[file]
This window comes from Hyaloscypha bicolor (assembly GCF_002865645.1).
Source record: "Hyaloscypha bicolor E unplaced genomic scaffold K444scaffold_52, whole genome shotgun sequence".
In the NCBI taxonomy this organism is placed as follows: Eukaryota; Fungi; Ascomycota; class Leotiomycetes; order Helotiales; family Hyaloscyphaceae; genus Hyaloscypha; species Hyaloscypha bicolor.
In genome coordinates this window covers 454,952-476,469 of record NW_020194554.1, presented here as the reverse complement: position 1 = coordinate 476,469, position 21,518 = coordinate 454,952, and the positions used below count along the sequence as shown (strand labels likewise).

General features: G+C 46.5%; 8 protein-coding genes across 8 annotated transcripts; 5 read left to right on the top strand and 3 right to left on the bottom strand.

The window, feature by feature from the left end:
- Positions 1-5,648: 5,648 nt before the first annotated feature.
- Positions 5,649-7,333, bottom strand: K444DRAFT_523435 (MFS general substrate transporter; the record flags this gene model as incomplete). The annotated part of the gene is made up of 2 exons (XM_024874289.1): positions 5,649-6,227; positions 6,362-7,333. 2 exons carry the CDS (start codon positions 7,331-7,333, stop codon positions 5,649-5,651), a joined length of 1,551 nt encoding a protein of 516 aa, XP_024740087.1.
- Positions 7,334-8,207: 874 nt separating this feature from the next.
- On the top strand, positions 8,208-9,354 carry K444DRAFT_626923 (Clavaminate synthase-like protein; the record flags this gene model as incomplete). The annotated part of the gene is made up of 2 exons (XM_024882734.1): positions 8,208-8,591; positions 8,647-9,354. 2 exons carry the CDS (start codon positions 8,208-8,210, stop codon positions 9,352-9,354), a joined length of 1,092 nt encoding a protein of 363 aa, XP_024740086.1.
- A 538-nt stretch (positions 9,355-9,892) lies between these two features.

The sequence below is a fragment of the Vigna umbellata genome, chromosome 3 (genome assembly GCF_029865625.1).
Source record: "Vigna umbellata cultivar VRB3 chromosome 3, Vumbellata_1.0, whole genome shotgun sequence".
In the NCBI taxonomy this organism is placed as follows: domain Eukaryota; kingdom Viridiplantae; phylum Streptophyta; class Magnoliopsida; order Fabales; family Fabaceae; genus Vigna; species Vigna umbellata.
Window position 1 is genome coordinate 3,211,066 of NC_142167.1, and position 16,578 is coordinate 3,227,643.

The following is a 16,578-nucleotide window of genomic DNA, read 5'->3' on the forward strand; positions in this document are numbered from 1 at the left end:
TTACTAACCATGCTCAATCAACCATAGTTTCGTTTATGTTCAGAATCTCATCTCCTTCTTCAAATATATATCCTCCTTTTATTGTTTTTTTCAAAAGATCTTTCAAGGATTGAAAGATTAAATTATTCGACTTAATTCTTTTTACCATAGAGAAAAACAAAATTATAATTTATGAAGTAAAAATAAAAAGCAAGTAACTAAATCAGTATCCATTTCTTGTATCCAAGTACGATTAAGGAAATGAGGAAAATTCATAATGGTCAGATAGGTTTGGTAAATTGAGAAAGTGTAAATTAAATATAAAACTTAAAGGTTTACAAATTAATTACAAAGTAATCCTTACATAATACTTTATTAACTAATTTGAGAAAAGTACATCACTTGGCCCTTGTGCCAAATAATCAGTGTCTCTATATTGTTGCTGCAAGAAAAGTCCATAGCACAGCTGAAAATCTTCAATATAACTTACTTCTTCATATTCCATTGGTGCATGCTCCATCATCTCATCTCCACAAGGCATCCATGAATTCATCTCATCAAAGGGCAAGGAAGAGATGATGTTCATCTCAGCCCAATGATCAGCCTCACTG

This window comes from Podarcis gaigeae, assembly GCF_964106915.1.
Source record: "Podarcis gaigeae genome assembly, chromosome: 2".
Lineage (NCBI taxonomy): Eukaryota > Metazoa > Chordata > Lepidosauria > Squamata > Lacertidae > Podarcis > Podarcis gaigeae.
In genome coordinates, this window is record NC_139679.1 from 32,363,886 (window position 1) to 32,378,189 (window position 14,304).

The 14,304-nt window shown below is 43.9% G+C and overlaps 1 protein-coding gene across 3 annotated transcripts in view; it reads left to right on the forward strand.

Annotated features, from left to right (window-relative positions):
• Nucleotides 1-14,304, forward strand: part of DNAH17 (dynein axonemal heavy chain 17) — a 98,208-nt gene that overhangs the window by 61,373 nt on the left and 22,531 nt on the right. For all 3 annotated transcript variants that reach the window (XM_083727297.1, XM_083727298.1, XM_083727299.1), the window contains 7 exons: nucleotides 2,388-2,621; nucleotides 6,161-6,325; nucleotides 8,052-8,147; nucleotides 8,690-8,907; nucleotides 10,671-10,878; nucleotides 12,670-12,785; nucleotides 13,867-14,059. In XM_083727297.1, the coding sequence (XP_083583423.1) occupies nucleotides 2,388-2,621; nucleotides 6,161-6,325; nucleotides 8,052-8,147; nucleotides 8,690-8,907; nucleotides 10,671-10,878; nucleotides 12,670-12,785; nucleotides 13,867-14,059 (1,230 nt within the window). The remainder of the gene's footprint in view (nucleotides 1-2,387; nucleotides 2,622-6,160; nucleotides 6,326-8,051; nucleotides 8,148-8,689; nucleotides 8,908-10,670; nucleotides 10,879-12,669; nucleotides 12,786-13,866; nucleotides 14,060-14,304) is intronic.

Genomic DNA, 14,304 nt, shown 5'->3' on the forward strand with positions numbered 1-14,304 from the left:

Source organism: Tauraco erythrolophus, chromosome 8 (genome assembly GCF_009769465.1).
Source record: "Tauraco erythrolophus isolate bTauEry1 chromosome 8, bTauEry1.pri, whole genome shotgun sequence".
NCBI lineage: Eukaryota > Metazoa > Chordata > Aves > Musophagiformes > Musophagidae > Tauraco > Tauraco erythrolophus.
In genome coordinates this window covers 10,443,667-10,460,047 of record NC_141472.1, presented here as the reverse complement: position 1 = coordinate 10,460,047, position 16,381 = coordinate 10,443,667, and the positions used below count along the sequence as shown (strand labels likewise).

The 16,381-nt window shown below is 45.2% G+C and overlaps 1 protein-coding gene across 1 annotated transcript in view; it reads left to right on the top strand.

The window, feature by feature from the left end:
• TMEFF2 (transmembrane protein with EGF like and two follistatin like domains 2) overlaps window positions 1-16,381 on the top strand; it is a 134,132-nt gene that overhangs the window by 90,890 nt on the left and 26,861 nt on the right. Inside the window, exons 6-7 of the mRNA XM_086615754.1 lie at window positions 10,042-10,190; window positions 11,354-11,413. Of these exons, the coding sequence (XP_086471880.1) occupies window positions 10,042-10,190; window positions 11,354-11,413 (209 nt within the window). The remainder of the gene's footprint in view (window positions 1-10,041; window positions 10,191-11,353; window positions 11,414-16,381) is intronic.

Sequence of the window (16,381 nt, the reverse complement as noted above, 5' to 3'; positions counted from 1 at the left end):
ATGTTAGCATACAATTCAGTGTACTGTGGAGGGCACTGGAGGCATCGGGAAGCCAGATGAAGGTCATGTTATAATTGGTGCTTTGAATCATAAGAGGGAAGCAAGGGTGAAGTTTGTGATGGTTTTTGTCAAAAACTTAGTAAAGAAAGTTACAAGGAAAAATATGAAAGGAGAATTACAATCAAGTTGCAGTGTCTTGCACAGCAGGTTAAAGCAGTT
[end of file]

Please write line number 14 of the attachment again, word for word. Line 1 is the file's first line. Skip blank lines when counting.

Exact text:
In the NCBI taxonomy this organism is placed as follows: domain Eukaryota; kingdom Viridiplantae; phylum Streptophyta; class Magnoliopsida; order Fabales; family Fabaceae; genus Vigna; species Vigna umbellata.